A pair of Russian BMP-1 IFVs

Above: A pair of Russian BMP-1 IFVs

Guide
FM/BG-132 - Identifying a BMP-2
Guide

The BMP-2 is an improved BMP-1 equipped with a 30mm autocannon instead of the 76mm cannon.

Russian BMP-2M IFV

Above: Russian BMP-2M IFV

FM/G16 - Using man portable launchers

Guide
FM/BG-80 - Firing from enclosures
Guide

Firing anti-tank weapons indoors can be very hazardous. Avoid doing so when possible as the backblast can kill or seriously injure you due to the restrictions of the structure.

Soft-launch weapons like the Javelin or NLAW can be safely fired out of an enclosed space, but RPGs, AT-4s, SMAWs, and other common hard-launch anti-tank weapons cannot.

T-I+ Skill
FM/BS-82 - Choose an appropriate firing position
T-I+ Skill

Use a firing position that provides:

  • as good of a shot as possible on the target
  • the best possible cover
  • no backblast hazard (like an enclosed space)
T-I+ Skill
FM/BS-83 - Alert others of intent to fire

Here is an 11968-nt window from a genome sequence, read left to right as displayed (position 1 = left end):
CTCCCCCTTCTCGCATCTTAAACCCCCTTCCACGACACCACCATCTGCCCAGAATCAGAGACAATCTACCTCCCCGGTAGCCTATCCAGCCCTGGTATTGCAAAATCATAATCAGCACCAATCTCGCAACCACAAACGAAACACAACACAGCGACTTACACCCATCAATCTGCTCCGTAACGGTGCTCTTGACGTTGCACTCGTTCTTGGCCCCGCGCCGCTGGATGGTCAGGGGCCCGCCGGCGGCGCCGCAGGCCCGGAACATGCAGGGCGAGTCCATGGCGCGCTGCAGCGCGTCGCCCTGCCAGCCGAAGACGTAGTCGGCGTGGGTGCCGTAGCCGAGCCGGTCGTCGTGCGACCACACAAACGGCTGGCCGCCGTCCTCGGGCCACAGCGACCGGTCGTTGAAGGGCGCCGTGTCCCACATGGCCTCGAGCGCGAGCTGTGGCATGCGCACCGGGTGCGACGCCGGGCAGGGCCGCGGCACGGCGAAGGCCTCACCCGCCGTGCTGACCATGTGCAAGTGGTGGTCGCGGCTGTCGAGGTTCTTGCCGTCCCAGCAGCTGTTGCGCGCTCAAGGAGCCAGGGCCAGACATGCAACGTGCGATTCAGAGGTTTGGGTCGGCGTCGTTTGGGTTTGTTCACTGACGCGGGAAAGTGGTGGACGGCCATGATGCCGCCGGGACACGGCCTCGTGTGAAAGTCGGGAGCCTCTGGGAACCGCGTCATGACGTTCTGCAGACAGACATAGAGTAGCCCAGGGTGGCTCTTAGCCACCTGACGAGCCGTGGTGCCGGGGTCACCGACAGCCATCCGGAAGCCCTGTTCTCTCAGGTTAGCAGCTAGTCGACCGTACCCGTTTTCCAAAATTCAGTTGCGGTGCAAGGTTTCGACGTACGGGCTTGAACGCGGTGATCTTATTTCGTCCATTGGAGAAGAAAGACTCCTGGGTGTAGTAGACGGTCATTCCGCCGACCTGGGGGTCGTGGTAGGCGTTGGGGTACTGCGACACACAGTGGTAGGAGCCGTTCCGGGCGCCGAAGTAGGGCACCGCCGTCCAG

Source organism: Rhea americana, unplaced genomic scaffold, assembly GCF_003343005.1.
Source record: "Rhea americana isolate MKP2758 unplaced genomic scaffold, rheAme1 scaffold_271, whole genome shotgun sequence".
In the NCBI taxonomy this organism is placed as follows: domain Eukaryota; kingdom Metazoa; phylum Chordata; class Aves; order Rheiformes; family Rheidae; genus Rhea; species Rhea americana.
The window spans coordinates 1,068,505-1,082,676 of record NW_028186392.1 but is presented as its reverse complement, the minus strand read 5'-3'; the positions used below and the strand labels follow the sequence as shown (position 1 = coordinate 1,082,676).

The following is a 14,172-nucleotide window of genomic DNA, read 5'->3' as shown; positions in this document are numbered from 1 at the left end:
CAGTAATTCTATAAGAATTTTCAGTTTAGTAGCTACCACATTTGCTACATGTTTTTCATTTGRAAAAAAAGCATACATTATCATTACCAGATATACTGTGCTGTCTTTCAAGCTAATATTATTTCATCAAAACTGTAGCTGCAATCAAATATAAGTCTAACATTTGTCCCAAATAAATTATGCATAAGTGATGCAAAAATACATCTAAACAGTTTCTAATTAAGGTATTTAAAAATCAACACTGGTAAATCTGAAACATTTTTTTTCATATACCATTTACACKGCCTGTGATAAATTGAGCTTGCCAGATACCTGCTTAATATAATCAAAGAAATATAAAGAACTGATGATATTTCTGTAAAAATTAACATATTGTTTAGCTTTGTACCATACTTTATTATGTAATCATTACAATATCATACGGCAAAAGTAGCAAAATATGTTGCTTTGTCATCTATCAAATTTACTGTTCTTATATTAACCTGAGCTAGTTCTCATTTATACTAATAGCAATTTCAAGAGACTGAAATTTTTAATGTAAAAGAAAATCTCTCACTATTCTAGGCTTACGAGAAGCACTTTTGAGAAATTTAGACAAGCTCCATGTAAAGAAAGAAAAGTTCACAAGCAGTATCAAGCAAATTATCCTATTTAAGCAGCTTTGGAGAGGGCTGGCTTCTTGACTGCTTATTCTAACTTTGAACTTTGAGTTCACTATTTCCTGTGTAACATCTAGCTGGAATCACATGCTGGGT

T-I+ Skill

When preparing to make an anti-vehicle shot, quickly scan the surrounding area while loudly declaring others to "Clear backblast!". The scan is intended to give visibility on who or what may be behind the launcher and help visually verify that the backblast area is clear of friendly personnel.

T-I+ Skill
FM/BS-84 - Check backblast is clear
T-I+ Skill

Declare "Backblast clear!" to let the gunner know that they are able to safely fire, after clearing the danger area by visually scanning it.

T-I+ Skill
FM/BS-85 - Alert and fire the rocket
T-I+ Skill

Upon hearing "Backblast clear!", or having visually confirmed that the area is clear, confirm the sight picture, loudly declare "Rocket!" and then fire the weapon.

FM/G14 - Light anti-tank weapons (LAT)

Policy
FM/BP-113 - What classifies as a LAT weapon system?
Policy

A light anti-tank weapon system is an anti-tank weapon that meets the following criteria:

  • Is not guided
  • Is not re-loadable (i.e. is single-use/disposable)
LAT Rifleman prepares to fire the M136 Light anti-tank launcher

Above: LAT Rifleman prepares to fire the M136 Light anti-tank launcher